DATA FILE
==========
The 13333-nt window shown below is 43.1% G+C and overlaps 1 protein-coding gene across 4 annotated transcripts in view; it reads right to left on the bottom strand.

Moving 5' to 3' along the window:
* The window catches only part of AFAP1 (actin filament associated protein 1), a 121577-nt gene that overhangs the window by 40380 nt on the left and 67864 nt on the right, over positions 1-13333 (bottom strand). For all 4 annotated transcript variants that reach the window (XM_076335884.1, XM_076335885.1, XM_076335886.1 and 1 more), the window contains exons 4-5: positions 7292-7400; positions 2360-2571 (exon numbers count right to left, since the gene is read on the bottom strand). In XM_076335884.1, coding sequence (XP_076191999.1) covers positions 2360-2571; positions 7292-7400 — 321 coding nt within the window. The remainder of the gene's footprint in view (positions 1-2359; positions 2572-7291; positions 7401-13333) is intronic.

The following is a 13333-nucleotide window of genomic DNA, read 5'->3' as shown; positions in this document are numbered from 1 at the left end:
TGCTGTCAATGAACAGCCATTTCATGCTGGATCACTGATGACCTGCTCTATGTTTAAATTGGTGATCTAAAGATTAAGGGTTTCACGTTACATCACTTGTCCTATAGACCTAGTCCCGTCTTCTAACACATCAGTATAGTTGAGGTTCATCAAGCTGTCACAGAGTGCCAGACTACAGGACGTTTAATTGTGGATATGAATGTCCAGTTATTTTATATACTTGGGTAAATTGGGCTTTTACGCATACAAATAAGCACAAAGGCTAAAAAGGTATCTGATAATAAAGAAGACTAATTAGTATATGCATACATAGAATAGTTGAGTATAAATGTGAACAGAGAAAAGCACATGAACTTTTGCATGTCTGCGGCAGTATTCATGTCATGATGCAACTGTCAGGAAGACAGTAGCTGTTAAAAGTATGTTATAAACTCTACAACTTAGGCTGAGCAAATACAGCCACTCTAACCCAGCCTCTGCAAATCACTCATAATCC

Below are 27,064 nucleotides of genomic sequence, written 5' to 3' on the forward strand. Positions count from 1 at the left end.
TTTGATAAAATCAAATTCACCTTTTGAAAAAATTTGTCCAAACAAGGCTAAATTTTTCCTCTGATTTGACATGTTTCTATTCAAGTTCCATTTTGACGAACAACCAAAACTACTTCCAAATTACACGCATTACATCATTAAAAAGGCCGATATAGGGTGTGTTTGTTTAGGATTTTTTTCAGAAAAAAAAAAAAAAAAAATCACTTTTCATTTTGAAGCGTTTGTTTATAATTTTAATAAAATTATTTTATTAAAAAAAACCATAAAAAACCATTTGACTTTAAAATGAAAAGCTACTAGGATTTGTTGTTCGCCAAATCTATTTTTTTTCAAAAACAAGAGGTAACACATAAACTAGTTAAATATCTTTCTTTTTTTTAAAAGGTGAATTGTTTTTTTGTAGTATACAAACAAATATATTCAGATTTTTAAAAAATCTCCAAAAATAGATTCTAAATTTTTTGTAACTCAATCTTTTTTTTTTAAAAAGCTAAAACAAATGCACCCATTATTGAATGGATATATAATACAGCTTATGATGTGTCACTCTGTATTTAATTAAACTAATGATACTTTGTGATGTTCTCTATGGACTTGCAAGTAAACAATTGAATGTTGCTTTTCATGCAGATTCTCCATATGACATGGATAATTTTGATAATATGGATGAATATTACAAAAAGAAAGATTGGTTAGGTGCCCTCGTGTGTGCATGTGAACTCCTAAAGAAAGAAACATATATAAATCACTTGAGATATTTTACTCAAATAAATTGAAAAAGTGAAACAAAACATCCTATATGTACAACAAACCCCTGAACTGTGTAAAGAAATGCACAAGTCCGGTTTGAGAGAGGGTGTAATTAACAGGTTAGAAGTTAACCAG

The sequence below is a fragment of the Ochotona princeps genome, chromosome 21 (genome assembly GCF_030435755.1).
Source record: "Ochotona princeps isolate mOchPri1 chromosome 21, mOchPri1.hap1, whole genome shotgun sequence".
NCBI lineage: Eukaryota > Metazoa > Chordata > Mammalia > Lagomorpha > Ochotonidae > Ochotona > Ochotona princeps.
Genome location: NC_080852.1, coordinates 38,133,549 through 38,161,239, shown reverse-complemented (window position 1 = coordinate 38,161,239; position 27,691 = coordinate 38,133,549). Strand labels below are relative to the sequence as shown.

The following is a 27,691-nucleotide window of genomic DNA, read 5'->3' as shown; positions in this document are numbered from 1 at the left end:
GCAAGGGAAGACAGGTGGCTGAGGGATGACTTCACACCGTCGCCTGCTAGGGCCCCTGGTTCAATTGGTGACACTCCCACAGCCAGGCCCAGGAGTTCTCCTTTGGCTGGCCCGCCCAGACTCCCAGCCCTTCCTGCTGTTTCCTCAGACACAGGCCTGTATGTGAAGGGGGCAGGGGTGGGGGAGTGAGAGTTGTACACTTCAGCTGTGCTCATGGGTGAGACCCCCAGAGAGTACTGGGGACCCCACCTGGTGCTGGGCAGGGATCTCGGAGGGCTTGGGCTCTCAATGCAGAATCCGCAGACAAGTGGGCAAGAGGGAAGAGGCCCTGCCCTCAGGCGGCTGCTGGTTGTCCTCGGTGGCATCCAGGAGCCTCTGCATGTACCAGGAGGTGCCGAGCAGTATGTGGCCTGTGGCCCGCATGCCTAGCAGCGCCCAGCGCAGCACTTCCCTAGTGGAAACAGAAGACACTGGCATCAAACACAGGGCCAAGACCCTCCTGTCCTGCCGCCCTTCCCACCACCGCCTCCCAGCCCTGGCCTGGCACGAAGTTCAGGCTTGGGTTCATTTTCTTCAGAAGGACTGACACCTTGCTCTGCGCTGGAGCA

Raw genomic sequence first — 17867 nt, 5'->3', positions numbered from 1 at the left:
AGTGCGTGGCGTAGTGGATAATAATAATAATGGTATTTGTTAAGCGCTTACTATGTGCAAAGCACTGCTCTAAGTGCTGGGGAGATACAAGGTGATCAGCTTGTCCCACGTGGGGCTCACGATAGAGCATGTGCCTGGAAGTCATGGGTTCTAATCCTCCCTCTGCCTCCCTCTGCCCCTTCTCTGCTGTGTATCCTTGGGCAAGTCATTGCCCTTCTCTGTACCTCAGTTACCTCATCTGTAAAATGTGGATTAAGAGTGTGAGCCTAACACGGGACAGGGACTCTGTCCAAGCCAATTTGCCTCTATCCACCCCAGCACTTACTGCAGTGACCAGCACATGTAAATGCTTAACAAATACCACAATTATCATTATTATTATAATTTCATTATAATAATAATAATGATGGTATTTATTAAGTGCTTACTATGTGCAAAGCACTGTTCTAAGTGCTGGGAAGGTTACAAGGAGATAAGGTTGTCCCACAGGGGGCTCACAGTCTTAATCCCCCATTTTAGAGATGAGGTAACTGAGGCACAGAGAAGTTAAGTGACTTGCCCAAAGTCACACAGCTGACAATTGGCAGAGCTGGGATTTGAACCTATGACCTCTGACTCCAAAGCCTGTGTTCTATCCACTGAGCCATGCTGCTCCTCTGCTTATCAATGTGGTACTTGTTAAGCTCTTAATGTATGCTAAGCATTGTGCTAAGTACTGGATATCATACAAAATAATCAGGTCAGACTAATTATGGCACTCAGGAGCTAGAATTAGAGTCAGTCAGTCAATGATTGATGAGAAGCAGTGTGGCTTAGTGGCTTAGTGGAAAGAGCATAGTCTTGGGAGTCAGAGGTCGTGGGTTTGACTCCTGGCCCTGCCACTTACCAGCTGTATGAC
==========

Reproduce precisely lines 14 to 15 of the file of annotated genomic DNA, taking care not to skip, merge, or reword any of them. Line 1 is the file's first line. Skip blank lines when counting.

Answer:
Raw genomic sequence first — 17867 nt, 5'->3', positions numbered from 1 at the left:
AGTGCGTGGCGTAGTGGATAATAATAATAATGGTATTTGTTAAGCGCTTACTATGTGCAAAGCACTGCTCTAAGTGCTGGGGAGATACAAGGTGATCAGCTTGTCCCACGTGGGGCTCACGATAGAGCATGTGCCTGGAAGTCATGGGTTCTAATCCTCCCTCTGCCTCCCTCTGCCCCTTCTCTGCTGTGTATCCTTGGGCAAGTCATTGCCCTTCTCTGTACCTCAGTTACCTCATCTGTAAAATGTGGATTAAGAGTGTGAGCCTAACACGGGACAGGGACTCTGTCCAAGCCAATTTGCCTCTATCCACCCCAGCACTTACTGCAGTGACCAGCACATGTAAATGCTTAACAAATACCACAATTATCATTATTATTATAATTTCATTATAATAATAATAATGATGGTATTTATTAAGTGCTTACTATGTGCAAAGCACTGTTCTAAGTGCTGGGAAGGTTACAAGGAGATAAGGTTGTCCCACAGGGGGCTCACAGTCTTAATCCCCCATTTTAGAGATGAGGTAACTGAGGCACAGAGAAGTTAAGTGACTTGCCCAAAGTCACACAGCTGACAATTGGCAGAGCTGGGATTTGAACCTATGACCTCTGACTCCAAAGCCTGTGTTCTATCCACTGAGCCATGCTGCTCCTCTGCTTATCAATGTGGTACTTGTTAAGCTCTTAATGTATGCTAAGCATTGTGCTAAGTACTGGATATCATACAAAATAATCAGGTCAGACTAATTATGGCACTCAGGAGCTAGAATTAGAGTCAGTCAGTCAATGATTGATGAGAAGCAGTGTGGCTTAGTGGCTTAGTGGAAAGAGCATAGTCTTGGGAGTCAGAGGTCGTGGGTTTGACTCCTGGCCCTGCCACTTACCAGCTGTATGAC